I never ran BeOS or had this motherboard, but I immediately had memories of the Celeron 300A from 1998. Was virtually guaranteed to run at 450Mhz. It replaced my parents’ Pentium 133 which was released just 3 years earlier (I say that now but 3 years earlier for a 16 year old is huge). Voodoo2 came out in the same year. You couldn’t even get this stuff in a prebuilt PC so people taught each other how to build from components. High speed internet was just becoming widely available in North America. Linux was just starting to spread beyond CS people to nerdy young people. Several other OSs and architectures had promise but ultimately failed.
I’m too young to remember the first PC boom, but at least in my lifetime there was never a more exciting time for home computing than 1998.
What i remember most about that era is burning mix CDs of pirated music at about 1x speed, and having to leave the computer alone during that time so nothing crashed.
good reason to go on a bike ride.
strangely enough I was and to buy back my childhood computer at this years Vintage Computer Fest Midwest, amongst heathkits, macintosh, and sun servers - a lonesome Compaq iPaq Pentium III with 8MB RAM, for $25 I was the only bidder, go figure.
My first foray into Linux was because burning CDs on Windows was a crapshoot - but the same hardware on RedHat with nice -20 would let cdrecord finish successfully each time.
Burning cds got me interested in Linux. I found it very unreliable in windows and “cdrecord” or whatever it was called worked flawlessly.
Running this with BeOS was the best computing experience I've ever had. BeOS was good with resources before, but absolutely screamed with dual Celerons.
And the Win2000 experience was fantastic too.
I loved my Beos on that machine, and it was the first time I was writing true multi-processor code.
Acorp 6A815EPD1 also had dual Socket370.
Have spent weeks to hunt down two identical CPUs for it, then somehow managed to insta-kill the first one during installing the cooler. Hell yeah, those coolers were monstrous beasts back then, hard to tame, with a locking mechanism invented by the Devil itself. After that never had a dual-CPU setup...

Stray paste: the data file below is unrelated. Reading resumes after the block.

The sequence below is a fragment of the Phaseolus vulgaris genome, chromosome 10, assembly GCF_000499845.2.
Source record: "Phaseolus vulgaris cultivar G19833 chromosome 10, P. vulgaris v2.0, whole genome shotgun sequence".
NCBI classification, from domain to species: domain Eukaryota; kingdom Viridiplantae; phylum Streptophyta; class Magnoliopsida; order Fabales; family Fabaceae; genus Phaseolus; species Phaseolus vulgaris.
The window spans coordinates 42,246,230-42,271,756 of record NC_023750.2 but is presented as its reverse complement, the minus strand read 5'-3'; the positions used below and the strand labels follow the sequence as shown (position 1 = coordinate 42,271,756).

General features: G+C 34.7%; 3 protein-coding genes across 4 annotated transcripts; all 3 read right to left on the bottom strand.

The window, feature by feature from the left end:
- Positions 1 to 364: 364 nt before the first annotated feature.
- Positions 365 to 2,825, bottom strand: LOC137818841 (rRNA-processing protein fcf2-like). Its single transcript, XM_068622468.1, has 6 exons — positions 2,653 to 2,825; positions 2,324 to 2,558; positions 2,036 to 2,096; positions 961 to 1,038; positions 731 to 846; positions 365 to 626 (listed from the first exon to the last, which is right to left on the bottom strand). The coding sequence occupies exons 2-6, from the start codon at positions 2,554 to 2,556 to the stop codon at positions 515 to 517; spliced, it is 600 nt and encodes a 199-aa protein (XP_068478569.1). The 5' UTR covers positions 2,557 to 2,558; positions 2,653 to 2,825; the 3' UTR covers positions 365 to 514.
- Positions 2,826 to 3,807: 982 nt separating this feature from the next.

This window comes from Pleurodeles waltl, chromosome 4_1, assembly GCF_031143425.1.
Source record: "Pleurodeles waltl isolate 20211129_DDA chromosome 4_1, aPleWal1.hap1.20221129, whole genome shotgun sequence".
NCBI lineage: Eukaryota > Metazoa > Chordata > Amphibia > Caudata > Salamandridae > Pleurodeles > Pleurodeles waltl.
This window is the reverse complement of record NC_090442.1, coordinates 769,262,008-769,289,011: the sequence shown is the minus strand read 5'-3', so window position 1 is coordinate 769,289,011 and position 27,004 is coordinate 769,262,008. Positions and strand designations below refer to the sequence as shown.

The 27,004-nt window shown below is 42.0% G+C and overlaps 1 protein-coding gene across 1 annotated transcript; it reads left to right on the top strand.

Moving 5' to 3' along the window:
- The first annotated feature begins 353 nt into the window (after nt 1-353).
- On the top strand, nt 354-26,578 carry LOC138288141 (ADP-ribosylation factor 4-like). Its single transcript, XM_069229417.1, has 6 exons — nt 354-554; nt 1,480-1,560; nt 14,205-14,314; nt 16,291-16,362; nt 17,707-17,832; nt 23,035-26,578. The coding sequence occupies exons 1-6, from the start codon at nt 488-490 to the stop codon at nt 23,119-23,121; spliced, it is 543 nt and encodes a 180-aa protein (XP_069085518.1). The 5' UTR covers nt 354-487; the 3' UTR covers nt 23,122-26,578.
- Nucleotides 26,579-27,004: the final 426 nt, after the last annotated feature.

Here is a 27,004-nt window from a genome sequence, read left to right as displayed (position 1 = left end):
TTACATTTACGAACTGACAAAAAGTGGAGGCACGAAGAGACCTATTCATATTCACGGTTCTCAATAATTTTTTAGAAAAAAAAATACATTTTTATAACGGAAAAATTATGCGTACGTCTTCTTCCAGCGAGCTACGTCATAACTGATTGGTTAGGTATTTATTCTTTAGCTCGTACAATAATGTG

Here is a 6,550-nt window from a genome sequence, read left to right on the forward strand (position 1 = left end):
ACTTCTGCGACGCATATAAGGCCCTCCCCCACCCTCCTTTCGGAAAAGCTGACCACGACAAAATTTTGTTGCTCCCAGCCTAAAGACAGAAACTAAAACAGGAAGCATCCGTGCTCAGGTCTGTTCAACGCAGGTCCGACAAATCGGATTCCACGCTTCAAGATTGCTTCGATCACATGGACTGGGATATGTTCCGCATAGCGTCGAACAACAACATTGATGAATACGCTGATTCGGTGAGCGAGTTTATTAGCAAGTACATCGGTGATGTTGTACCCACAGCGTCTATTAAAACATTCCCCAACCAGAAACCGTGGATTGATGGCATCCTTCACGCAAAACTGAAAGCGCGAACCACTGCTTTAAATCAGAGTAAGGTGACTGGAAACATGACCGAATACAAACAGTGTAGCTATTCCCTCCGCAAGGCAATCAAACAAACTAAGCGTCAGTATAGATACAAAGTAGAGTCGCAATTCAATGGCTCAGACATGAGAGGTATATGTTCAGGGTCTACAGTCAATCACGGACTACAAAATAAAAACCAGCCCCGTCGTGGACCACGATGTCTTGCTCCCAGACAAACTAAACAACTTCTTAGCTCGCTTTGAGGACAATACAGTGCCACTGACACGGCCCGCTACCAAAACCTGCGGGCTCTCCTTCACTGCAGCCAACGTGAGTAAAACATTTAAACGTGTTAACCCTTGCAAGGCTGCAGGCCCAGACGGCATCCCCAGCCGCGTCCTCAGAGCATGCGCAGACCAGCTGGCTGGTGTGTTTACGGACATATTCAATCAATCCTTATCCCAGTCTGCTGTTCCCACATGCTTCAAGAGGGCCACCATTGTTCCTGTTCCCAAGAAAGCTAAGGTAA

Had the Spire WhisperRock III
As I recall Intel was none too happy with Abit for unlocking multiprocessing capability in Celerons. I don't recall that Abit lasted very long after the BP6. i wonder if Abit was punished by Intel?
Abit was around for quite a while after. I had a Core 2 Quad with an Abit motherboard.
I had a VIA chipset motherboard with socket 370. It had a celeron 1.2 GHz, but I set the FSB to 133 MHz and it ran smoothly at 1.6 GHz without changing the voltage. It beat first generation Pentium 4 CPU's up until 2 GHz something, depending on the application. After that system was obsolete I threw it away but now I miss it because it would make a great Win XP retro gaming system.
I got one of these before going to university. Abit BP6, dual Malaysian C300a overclocked to 450 MHz on the slotkets, an ATI Rage 128, an SB Live, all sitting in an Inwin Q500 case. I was chasing the SMP dream to try it in Quake 3.
I donated the machine to a Goodwill store a few years ago before realizing there's a retro scene who would've appreciated it more.
Thanks for the nostalgia trip!
Good times. Sort of. I had one of these boards and I couldn’t get it stable. After about two months of being annoyed by it I replaced it with an Intel board and single slot Pentium III and sold the rest to a friend who was convinced they could do a better job than me (they were probably right).
Then I bought a G4 Mac.
IIRC ABit is the pioneer to overclocking in BIOS, rather than adjust hardware jump manually.